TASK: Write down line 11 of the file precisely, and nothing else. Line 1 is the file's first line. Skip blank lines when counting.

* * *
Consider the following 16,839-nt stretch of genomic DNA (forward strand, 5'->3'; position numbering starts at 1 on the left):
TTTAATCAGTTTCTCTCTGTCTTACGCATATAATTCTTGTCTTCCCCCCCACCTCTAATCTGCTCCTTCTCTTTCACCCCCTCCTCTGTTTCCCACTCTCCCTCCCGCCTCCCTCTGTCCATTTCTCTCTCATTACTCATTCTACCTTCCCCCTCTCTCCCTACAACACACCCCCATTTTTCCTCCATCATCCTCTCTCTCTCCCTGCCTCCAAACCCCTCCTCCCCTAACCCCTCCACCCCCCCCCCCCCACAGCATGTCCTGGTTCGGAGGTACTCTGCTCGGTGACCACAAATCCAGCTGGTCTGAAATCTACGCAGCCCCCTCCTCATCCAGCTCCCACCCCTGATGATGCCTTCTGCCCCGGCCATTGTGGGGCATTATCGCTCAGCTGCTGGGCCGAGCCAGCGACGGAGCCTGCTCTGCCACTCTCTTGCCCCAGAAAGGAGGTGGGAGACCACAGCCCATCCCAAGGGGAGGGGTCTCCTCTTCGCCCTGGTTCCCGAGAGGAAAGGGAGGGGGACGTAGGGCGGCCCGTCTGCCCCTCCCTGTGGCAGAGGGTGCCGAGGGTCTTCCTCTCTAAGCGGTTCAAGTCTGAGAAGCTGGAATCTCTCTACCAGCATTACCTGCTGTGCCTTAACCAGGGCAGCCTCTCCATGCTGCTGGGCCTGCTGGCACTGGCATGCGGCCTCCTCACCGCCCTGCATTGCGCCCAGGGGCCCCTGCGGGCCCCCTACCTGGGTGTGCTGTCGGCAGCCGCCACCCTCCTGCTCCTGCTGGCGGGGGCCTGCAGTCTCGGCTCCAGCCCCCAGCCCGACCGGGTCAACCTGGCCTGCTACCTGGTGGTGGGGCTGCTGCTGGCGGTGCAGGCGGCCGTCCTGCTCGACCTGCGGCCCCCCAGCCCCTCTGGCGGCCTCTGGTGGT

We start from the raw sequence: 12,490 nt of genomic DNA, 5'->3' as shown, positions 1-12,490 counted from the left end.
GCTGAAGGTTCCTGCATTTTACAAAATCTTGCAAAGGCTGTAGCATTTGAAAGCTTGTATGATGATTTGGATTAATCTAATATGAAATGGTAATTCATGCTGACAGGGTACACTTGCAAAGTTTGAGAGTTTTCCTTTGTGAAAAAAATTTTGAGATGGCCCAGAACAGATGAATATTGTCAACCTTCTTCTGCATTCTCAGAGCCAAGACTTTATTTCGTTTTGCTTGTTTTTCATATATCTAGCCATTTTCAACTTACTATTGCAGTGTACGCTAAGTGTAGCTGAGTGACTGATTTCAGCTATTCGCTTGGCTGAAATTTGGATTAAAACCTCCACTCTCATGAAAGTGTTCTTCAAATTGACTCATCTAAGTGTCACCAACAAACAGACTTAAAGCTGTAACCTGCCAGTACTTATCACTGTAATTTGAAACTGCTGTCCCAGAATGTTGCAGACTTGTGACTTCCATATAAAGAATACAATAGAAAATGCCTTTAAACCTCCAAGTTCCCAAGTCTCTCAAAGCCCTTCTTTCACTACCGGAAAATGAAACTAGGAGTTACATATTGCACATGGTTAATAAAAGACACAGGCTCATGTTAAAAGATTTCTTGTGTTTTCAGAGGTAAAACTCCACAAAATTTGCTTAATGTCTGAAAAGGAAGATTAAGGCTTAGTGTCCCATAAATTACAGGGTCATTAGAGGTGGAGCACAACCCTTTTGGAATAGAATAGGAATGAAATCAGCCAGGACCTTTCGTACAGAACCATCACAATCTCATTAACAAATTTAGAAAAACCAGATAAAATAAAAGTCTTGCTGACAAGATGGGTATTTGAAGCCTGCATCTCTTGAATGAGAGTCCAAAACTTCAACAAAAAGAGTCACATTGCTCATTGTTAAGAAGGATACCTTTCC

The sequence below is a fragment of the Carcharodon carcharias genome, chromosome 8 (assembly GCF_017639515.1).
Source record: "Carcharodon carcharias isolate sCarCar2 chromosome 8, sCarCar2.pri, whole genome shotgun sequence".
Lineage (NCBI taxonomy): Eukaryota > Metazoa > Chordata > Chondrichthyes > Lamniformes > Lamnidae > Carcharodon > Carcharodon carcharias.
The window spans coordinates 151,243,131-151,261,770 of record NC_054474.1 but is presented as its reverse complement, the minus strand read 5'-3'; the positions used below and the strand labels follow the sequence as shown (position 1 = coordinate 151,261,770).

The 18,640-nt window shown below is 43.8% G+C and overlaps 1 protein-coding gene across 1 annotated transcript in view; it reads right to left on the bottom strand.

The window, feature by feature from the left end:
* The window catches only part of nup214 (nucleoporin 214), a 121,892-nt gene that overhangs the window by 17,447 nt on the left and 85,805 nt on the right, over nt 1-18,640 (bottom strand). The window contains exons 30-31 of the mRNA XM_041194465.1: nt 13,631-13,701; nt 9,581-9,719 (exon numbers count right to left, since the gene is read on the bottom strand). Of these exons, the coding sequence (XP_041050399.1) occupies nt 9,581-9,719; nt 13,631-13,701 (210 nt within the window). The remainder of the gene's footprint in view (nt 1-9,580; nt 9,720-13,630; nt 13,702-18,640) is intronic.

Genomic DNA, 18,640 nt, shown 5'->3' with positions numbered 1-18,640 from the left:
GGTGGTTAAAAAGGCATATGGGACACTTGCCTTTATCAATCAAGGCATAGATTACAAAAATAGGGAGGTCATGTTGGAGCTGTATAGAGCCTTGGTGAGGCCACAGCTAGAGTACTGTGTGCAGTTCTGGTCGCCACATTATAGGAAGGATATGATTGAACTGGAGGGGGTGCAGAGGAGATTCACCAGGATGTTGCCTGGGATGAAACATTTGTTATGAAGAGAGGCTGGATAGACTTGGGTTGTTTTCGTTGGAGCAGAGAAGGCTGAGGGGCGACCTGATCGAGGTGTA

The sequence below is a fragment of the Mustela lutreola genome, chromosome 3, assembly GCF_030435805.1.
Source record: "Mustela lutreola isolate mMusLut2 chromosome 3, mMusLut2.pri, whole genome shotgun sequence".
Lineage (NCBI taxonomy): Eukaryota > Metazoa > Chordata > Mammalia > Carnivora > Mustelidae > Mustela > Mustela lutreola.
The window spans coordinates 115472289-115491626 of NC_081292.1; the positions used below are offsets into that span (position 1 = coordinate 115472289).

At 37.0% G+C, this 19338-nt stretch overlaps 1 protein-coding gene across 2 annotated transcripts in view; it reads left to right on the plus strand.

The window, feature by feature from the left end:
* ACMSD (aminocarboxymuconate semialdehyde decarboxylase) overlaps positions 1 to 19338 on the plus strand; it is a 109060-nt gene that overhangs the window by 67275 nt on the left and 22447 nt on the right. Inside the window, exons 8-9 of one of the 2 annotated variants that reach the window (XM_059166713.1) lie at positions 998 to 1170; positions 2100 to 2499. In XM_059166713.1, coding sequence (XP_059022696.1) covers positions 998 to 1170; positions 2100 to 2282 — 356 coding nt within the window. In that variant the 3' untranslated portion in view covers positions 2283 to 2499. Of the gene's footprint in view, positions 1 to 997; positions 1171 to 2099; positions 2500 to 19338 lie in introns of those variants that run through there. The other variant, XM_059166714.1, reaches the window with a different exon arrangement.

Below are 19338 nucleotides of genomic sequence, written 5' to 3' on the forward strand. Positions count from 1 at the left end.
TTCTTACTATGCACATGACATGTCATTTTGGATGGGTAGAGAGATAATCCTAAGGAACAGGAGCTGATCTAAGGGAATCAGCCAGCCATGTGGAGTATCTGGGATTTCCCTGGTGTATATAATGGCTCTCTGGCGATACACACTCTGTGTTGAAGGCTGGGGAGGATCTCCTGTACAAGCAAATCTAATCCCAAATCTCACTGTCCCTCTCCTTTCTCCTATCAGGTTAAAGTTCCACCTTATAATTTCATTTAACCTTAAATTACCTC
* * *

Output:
* The window catches only part of nup214 (nucleoporin 214), a 121,892-nt gene that overhangs the window by 17,447 nt on the left and 85,805 nt on the right, over nt 1-18,640 (bottom strand). The window contains exons 30-31 of the mRNA XM_041194465.1: nt 13,631-13,701; nt 9,581-9,719 (exon numbers count right to left, since the gene is read on the bottom strand). Of these exons, the coding sequence (XP_041050399.1) occupies nt 9,581-9,719; nt 13,631-13,701 (210 nt within the window). The remainder of the gene's footprint in view (nt 1-9,580; nt 9,720-13,630; nt 13,702-18,640) is intronic.